Koret Fellowship Program
Psychology & Ethnic Studies major, Class of 2018
This past year I had the opportunity to engage in research in the psychology department with Dr. Bruchmann. Our research primarily focused on how we make comparisons, more specifically how comparing ourselves with others changes our self-perceptions, and how people make comparative judgments. We also focused on two other studies. In the first one: Knowledge and Happiness. We were interested in looking at how knowledge of a wide range of topics relates to the way people think about happiness. The second was a study about person perception; we were interested in how people’s physical appearance skews our perception of them.
Through this research position I had the opportunity to recruit and interact extensively with research participants while safeguarding their confidentiality. Additionally I was able to interpret and analyze qualitative data from online surveys and writing tasks. Though sometimes it was difficult because I had never used complicated spread sheets, or let alone conducted research, the experience was extremely useful.
At first, I was uncertain of whether or not I should take the research position as I already had a lot on my plate. However, becoming a research assistant was very beneficial to my professional development and propelled me toward my career goal of becoming a counseling psychologist. My experience allowed me to understand intricate, scholarly, published work, and taught me how to balance collaborative work (group lab sessions), and individual work (research sessions). Furthermore, engaging in, in-depth research exposed me to various topics and allowed me to determine that my area of interest within psychology is in the realm of race and ethnicity, specifically rehabilitation of “at-risk” youth.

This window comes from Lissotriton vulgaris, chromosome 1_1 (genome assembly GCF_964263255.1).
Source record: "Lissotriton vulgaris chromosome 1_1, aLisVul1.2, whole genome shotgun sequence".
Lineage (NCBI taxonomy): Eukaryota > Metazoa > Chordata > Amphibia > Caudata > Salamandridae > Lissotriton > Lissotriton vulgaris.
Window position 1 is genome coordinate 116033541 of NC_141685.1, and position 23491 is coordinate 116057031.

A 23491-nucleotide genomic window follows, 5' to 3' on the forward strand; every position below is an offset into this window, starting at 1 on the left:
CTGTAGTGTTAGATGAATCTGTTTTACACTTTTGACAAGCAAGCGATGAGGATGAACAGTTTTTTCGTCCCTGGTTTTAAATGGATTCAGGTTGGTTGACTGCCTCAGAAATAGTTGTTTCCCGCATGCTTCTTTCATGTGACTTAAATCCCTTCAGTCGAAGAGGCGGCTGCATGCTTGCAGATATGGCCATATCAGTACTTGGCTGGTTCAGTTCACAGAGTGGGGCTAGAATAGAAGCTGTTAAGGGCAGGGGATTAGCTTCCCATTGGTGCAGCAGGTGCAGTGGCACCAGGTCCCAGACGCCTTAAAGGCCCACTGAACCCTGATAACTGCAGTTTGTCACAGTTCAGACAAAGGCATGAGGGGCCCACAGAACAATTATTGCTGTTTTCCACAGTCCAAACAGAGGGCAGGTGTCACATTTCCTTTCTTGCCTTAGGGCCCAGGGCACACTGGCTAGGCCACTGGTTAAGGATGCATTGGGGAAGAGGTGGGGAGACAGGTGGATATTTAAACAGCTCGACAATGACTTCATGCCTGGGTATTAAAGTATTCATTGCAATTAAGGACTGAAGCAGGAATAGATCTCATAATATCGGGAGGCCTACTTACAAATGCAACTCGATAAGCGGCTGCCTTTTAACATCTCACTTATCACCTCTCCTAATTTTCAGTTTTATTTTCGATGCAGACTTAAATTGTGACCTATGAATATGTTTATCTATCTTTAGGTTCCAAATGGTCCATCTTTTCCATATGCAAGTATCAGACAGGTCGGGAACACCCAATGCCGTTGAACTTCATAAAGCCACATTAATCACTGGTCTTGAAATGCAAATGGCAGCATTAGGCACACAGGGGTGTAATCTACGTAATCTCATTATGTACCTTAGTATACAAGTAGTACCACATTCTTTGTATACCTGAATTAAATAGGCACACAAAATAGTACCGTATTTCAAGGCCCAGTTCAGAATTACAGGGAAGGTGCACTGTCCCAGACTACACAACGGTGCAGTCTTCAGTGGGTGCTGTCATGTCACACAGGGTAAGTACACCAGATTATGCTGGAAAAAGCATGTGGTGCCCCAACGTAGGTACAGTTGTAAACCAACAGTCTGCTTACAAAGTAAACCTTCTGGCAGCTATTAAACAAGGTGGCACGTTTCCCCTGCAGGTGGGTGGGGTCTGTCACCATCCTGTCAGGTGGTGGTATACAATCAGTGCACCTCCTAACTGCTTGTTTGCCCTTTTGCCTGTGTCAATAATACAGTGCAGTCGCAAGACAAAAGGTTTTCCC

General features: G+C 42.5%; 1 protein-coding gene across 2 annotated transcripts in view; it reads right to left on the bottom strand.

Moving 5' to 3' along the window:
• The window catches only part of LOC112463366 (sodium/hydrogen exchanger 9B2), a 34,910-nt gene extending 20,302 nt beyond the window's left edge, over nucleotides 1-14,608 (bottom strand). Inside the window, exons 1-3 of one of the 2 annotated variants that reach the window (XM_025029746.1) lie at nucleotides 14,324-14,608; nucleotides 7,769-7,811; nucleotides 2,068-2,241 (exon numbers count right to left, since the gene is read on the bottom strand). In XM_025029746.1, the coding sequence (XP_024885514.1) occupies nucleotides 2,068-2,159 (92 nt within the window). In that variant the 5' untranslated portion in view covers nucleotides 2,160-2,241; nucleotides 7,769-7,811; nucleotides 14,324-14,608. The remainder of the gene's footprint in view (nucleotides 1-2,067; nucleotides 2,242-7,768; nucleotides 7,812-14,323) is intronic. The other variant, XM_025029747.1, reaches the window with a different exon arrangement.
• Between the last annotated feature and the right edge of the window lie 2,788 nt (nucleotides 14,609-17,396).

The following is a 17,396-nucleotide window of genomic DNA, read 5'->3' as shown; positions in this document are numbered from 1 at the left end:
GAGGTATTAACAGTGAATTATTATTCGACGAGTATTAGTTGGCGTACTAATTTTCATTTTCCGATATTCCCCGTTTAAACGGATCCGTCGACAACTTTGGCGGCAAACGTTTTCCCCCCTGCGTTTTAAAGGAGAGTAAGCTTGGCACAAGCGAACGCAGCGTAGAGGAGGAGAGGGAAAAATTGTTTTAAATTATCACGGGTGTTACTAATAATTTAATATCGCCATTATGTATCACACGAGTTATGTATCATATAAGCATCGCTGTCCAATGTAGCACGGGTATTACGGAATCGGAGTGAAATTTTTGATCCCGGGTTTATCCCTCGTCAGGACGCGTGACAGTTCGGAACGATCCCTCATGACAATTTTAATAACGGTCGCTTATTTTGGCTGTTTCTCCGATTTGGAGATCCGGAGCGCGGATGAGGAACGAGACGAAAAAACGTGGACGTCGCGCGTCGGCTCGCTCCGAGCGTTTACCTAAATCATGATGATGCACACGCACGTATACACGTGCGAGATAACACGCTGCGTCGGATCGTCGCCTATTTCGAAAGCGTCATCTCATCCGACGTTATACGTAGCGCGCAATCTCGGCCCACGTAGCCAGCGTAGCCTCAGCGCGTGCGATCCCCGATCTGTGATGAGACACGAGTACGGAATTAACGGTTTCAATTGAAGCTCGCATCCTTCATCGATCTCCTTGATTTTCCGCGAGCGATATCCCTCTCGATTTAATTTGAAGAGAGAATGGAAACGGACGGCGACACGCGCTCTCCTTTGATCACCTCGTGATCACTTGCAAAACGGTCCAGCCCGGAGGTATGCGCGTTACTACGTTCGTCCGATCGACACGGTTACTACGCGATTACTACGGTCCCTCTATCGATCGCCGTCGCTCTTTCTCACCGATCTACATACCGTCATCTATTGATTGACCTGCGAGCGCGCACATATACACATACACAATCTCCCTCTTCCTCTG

Participating as an undergraduate in academic research was an opportunity that is not feasible to many. Engaging in scholarly work that is much more rigorous than that of the undergraduate level enabled me to educate myself beyond the classroom. With psychology research at least, researchers are engaging with human subjects everyday and learning to work to improve the lives of others. By exposing myself to research and material that is applicable to the professional world, I was able to become a more competitive and most importantly prepared individual. Being a part of a real research team as an undergraduate student has prepared me for graduate school and beyond. Doing research has developed my creativity, strengthened my professional skills, and fostered my innovation and critical thinking.
Without the continuous support of the LEAD program and the grants it receives from various donors, this experience would not have been possible. Overall, this experience prepared me for a difficult and rough senior year, as I am currently applying to graduate school while also working and being a full time students. However, I would not trade my experience for anything. I believe that everything that I have come across has shaped me into the individual I am today. Lastly, if I had to give any advice to the underclassmen it would be to take advantage of any and every opportunity they come across, even if it something that is out of their comfort zone. I look forward to learning about the future projects that students engage in through the LEAD fellowship.